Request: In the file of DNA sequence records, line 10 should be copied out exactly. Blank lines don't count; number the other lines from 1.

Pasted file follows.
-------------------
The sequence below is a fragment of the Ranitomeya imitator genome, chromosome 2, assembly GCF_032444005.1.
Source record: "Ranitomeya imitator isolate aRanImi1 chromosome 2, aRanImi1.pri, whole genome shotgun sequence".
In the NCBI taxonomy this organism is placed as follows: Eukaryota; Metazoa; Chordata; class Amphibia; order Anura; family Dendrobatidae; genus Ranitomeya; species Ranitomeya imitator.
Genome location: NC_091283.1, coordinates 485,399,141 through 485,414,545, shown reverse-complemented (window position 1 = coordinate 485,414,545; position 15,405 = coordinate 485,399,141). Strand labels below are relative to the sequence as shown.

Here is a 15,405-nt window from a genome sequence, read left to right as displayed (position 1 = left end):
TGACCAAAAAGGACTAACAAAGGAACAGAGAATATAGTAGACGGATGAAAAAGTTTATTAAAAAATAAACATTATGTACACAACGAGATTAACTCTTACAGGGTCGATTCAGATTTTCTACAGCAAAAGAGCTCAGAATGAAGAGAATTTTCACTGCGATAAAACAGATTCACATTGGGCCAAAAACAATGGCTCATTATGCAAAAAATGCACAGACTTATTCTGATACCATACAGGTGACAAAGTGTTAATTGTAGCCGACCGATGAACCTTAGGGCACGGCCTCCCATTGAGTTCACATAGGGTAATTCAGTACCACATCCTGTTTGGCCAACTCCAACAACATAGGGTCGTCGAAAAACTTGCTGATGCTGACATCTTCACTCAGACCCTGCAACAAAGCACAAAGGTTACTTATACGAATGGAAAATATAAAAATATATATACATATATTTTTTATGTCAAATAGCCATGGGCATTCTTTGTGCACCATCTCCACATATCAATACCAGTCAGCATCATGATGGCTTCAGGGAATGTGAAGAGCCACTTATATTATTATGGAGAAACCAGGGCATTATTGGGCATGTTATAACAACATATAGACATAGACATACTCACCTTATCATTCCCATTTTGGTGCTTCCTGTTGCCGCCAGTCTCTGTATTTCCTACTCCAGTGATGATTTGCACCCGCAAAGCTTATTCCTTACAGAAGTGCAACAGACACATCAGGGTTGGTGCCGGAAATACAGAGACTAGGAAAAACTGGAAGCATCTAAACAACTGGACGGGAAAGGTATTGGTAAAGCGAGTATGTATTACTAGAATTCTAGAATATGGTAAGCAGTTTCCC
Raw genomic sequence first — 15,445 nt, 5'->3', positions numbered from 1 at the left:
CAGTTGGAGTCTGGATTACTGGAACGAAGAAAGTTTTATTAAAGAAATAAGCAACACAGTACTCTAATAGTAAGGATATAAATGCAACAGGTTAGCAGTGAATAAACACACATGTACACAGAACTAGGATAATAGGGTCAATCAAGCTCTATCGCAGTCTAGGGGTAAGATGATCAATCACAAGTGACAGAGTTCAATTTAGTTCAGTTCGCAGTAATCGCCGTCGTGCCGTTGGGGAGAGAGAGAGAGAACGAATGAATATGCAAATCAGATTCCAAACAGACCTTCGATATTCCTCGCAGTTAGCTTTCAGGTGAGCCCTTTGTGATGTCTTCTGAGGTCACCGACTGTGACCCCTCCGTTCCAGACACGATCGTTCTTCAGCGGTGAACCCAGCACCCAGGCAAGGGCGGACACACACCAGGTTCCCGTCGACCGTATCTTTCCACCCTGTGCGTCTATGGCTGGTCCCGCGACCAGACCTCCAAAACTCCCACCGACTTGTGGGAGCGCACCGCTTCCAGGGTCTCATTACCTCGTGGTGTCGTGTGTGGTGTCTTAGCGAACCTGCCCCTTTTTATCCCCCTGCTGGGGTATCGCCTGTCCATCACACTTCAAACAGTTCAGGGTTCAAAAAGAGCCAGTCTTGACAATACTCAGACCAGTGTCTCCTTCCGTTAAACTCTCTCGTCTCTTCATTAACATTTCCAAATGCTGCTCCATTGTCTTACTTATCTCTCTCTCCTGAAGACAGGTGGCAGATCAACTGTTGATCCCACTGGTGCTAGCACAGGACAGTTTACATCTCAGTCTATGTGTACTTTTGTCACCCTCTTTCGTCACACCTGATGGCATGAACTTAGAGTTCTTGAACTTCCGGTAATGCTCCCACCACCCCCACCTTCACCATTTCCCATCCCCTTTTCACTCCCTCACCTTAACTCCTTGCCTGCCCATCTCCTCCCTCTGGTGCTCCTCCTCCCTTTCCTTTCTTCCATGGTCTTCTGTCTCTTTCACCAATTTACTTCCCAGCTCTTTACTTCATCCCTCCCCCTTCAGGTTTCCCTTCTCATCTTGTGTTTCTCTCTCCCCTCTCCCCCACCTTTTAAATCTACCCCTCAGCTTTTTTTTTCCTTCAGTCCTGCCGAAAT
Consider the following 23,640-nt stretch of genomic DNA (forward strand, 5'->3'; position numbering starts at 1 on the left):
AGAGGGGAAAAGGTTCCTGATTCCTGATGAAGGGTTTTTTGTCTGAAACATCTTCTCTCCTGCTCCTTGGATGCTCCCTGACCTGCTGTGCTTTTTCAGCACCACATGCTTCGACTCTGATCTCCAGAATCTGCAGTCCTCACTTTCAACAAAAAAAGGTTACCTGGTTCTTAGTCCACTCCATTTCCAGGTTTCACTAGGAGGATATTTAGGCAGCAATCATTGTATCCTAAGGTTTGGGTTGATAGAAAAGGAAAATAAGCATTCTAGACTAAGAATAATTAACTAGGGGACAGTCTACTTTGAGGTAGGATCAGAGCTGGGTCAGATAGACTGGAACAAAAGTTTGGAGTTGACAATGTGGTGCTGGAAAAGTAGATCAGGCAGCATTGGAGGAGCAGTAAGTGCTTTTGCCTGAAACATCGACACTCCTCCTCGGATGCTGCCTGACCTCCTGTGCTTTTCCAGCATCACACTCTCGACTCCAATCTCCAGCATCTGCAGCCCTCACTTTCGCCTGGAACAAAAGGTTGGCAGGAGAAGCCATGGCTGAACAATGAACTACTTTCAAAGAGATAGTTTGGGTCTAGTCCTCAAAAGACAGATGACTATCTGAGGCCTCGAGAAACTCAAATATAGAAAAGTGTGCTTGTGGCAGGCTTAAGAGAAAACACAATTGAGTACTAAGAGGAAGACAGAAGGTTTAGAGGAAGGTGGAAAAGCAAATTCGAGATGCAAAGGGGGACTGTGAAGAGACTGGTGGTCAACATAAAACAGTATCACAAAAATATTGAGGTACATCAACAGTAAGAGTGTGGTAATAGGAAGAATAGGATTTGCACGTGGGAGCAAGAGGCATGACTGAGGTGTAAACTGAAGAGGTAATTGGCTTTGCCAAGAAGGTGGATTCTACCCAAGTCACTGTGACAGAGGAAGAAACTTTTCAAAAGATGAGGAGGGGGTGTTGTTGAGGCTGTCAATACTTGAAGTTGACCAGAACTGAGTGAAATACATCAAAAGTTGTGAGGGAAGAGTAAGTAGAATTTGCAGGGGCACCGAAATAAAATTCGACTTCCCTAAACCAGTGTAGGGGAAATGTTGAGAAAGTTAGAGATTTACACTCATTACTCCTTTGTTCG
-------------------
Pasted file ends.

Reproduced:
AGAGGGGAAAAGGTTCCTGATTCCTGATGAAGGGTTTTTTGTCTGAAACATCTTCTCTCCTGCTCCTTGGATGCTCCCTGACCTGCTGTGCTTTTTCAGCACCACATGCTTCGACTCTGATCTCCAGAATCTGCAGTCCTCACTTTCAACAAAAAAAGGTTACCTGGTTCTTAGTCCACTCCATTTCCAGGTTTCACTAGGAGGATATTTAGGCAGCAATCATTGTATCCTAAGGTTTGGGTTGATAGAAAAGGAAAATAAGCATTCTAGACTAAGAATAATTAACTAGGGGACAGTCTACTTTGAGGTAGGATCAGAGCTGGGTCAGATAGACTGGAACAAAAGTTTGGAGTTGACAATGTGGTGCTGGAAAAGTAGATCAGGCAGCATTGGAGGAGCAGTAAGTGCTTTTGCCTGAAACATCGACACTCCTCCTCGGATGCTGCCTGACCTCCTGTGCTTTTCCAGCATCACACTCTCGACTCCAATCTCCAGCATCTGCAGCCCTCACTTTCGCCTGGAACAAAAGGTTGGCAGGAGAAGCCATGGCTGAACAATGAACTACTTTCAAAGAGATAGTTTGGGTCTAGTCCTCAAAAGACAGATGACTATCTGAGGCCTCGAGAAACTCAAATATAGAAAAGTGTGCTTGTGGCAGGCTTAAGAGAAAACACAATTGAGTACTAAGAGGAAGACAGAAGGTTTAGAGGAAGGTGGAAAAGCAAATTCGAGATGCAAAGGGGGACTGTGAAGAGACTGGTGGTCAACATAAAACAGTATCACAAAAATATTGAGGTACATCAACAGTAAGAGTGTGGTAATAGGAAGAATAGGATTTGCACGTGGGAGCAAGAGGCATGACTGAGGTGTAAACTGAAGAGGTAATTGGCTTTGCCAAGAAGGTGGATTCTACCCAAGTCACTGTGACAGAGGAAGAAACTTTTCAAAAGATGAGGAGGGGGTGTTGTTGAGGCTGTCAATACTTGAAGTTGACCAGAACTGAGTGAAATACATCAAAAGTTGTGAGGGAAGAGTAAGTAGAATTTGCAGGGGCACCGAAATAAAATTCGACTTCCCTAAACCAGTGTAGGGGAAATGTTGAGAAAGTTAGAGATTTACACTCATTACTCCTTTGTTCG